Nicola Sturgeon’s plan to break up the UK would put Britain at risk from Putin, as the Government has warned that military based in Scotland plays an “important role” in defending against Putin in the Arctic. The Scottish Affairs Committee has opened up an inquiry into Scotland’s role in UK defence of the North Atlantic and the Arctic. Pete Wishart, chair of the committee, said Scotland is “the heart of the UK’s military capabilities”, raising questions for what would happen if the devolved nation were to break away from the UK.
He said that the security of the North Atlantic and the surrounding countries “has never been so important in modern times”.
The “mini-inquiry” will identify what the UK Government can do to further bolster North Atlantic and Arctic defence capabilities in Scotland, while the Scottish Affairs Committee will examine Scotland’s role in the UK Government’s Arctic Strategy, which was published in March 2022.
Mr Wishart said: “From the navy to the RAF, Scotland is the heart of the UK’s military capabilities.
“As the world is exposed to increased geopolitical tensions following Russia’s invasion of Ukraine, the security of the North Atlantic and the surrounding countries has never been so important in modern times.
“The UK Government’s Arctic Strategy, published earlier this year, recognises this and outlines how the UK is operating in new ways to adapt to any threats.
“Our Committee will be examining the role that Scottish-based defence capabilities will play in this changing landscape, and how the Arctic Strategy is being delivered in Scotland.”
Professor Azeem Ibrahim, a Scottish foreign policy expert, told Express.co.uk Scotland plays “an absolutely integral part of the security apparatus of the UK”.
But he questioned whether it would be able to “maintain the same level of defence as it currently enjoys” if it were to become independent.
Professor Ibrahim, Research Professor at the Strategic Studies Institute, explained: “The security environment has changed dramatically.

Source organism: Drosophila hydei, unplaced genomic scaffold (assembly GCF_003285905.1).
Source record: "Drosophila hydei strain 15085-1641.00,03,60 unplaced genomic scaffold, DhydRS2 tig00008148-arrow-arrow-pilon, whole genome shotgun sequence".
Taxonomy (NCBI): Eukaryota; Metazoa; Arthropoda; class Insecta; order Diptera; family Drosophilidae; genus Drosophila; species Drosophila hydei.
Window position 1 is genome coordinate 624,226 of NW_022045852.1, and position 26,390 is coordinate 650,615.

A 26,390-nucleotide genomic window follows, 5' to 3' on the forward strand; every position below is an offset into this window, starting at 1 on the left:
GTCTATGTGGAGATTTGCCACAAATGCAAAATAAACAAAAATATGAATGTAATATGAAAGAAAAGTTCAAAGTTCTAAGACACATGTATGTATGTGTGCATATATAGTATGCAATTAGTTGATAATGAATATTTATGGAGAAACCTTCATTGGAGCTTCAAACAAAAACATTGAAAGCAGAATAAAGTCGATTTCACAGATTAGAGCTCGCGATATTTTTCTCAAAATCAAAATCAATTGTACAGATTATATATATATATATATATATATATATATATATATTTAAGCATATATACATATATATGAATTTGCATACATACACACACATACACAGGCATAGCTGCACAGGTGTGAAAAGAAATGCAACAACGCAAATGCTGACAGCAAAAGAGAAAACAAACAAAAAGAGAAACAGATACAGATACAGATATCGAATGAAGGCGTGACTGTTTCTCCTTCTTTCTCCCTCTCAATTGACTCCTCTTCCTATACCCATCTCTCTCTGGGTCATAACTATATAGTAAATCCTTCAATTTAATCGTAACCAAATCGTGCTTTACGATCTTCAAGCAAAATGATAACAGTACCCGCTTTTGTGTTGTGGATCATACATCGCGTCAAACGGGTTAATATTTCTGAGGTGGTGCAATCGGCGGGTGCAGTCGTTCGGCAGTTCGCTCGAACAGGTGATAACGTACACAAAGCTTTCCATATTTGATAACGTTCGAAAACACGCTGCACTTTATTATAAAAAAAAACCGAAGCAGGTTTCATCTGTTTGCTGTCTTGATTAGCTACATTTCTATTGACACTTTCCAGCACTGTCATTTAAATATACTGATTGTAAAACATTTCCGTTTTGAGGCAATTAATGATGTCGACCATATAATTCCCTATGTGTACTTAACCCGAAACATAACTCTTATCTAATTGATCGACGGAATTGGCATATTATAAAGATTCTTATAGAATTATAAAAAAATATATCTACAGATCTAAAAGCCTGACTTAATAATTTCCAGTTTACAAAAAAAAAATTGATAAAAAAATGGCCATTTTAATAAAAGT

“Russia has now reemerged as a major threat in continental Europe. So when independence first emerged, nobody had anticipated that this wouldn’t be the case.
“But now a belligerent Russia and a rising China is interfering with nations all across Europe and exporting their values and making sure that those nations don’t step out of line.
“Scotland is an absolutely integral part of the security apparatus of the UK.
“So the challenge is for an independent Scotland – would it actually be able to maintain the same level of defence as it currently enjoys with the UK security umbrella?
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“The UK has the leading armed forces in Europe. With submarine and naval forces, we are able to secure our borders and there have been multiple occasions in which those areas have been breached by Russian submarines and planes. All of this is clearly anchored by an intelligence operation.
“How will Scotland manage with all of this in a post-independence environment?”
Last year, defence expert John Gower claimed that Trident may be forced overseas or halted if Scotland gains independence because key Trident assets – such as the Faslane submarine base, the warhead loading site at Coulport, and nearby testing ranges – are all located in Scotland or Scottish waters.
Mr Gower, a rear admiral at the time of the 2014 independence referendum, concluded in a European Leadership Network paper: “A Scottish secession would therefore generate fundamental operational and fiscal issues for the UK’s nuclear deterrent.”